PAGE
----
- Horse bandages: This may sound like a weird suggestion but bear with me! Many people with CRPS in their arms struggle to find a warm covering that they can tolerate – this is where fleece horse bandages come in! Designed to keep horses’ legs warm and comfortable, these bandages are long, very soft and stick to themselves, enabling you to wrap your entire arm in one if you wish! They’re very affordable and generally come in a set of four; there’s a huge range of options out there in terms of colour and price if you want to give them a go.
For painful legs and feet
- Sheepskin boots and slippers: I live in my fleecy boots. Constantly. Honestly, I wear them to death and am devastated when a favourite pair dies! There’s a vast range of furry boots out there, at every price and of every type imaginable, but unfortunately real sheepskin doesn’t come cheap. At the top end of the market, there’s UGG boots which are expensive, but in my opinion, last very well and are good quality. They do have an official outlet on their website and if you keep an eye on it you can sometimes snag a bargain. Equally expensive, but great quality and British-made are Celtic and Co. I bought a pair of their adorably fluffy Toscana boots in the sale last year and oh my word they’re just marvellous. The truth is that unfortunately any cheap sheepskin boots you find are likely to be faux sheepskin which is still warm and fluffy, but in my experience, don’t often last very long and just aren’t as warm and fluffy as the real stuff. My advice is to hoard your pennies and watch like a hawk for any discounts; that’s what I do!
- Warm, fuzzy socks: I find it very difficult to tolerate socks on my affected foot so this is a topic dear to my heart! Cashmere bedsocks are deliciously soft and wonderful, but very expensive and not durable. A great alternative I’ve found are these Alpaca bedsocks which are just as warm but half the price. Many people swear by Primark’s fuzzy bedsocks and Heat Holders are another popular option; in my case though, I find I have to wear natural fibres due to the sweating and overheating caused by CRPS, so unfortunately these types don’t work for me. They might for you! If you’re crafty, why not buy some yarn and knit your socks exactly how you want them?
- Foot warmers: The same company that make the Hand Warmers mentioned above also make disposable Foot Warmers you can pop in your shoes that provide up to 8 hours of heat. If you’re feeling flash, you can invest in rechargeable wirelessly controlled heated insoles but be warned, the reviews for every pair I could find would best be described as ‘mixed’.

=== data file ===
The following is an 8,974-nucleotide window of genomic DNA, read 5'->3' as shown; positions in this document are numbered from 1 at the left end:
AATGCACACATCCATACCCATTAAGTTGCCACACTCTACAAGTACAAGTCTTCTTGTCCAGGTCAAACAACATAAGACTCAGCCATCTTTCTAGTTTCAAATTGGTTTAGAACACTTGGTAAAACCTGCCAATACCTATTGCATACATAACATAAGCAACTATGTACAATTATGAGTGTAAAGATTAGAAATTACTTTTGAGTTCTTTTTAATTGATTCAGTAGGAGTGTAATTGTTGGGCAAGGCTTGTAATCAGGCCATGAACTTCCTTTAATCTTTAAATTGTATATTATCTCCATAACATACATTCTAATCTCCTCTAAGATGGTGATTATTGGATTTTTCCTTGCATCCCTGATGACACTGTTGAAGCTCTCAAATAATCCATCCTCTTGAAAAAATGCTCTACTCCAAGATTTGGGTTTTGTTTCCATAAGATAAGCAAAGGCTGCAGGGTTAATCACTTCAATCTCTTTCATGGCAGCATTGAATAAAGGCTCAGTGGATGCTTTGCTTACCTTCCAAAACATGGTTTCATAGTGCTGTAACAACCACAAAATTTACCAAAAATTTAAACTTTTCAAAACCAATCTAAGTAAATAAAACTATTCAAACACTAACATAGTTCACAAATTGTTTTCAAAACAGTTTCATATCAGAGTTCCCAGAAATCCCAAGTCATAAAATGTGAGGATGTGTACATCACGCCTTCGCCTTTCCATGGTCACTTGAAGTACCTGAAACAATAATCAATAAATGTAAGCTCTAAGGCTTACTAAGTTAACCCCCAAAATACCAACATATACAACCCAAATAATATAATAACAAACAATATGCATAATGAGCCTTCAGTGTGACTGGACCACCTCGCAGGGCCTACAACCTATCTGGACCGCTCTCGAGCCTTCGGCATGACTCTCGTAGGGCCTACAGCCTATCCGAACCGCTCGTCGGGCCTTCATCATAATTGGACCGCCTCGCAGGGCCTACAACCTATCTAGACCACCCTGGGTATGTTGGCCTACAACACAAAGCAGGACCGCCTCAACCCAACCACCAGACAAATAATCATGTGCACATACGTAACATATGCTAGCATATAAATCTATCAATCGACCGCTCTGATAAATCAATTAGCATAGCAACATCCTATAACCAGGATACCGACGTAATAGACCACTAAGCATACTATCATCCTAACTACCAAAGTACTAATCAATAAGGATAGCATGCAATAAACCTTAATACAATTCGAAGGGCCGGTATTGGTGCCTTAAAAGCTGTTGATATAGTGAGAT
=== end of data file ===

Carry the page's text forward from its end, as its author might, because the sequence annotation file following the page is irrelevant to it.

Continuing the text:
Lifestyle tips: a selection of ideas to make your winter living easier
- Pain Flare Kit: it’s always helpful to try and get together a ‘flare kit’ consisting of everything you need/want when the pain’s really bad. Mine tends to include fluffy slippers, extra pain meds, a fully-charged Kindle, my iPad loaded with music and photos of cute animals, and my dog! Whatever works for you, you’re likely to need it at some stage over the next few months so try to be prepared.
- Stock up on non-perishables: If you’re feeling just too rubbish to get to the shops (and we’ve all been there) it’s a great idea to have a stash of meals you can throw together easily. Stock your freezer with ready-meals or freeze extra portions in advance or you can never go wrong with fish fingers and chips (or at least you can’t in my house). Another easy way to help keep warm is to stick to hot drinks and hot food rather than sandwiches and salads while it’s chilly.
- If you do go out, wrap up well: This is where I get all mumsy and check that you’ve all got your hats, scarves and gloves on before you open the front door. I know it’s a really obvious thing, but ensuring you’re well wrapped up generally and in particular on your affected body parts can make a real difference.
- Failing all else, win the lottery and move somewhere warm: I think we should set up a CRPS lottery syndicate; if we win (sorry, I mean WHEN we win) we’ll all move to an enormous house in the Bahamas. Who’s with me?!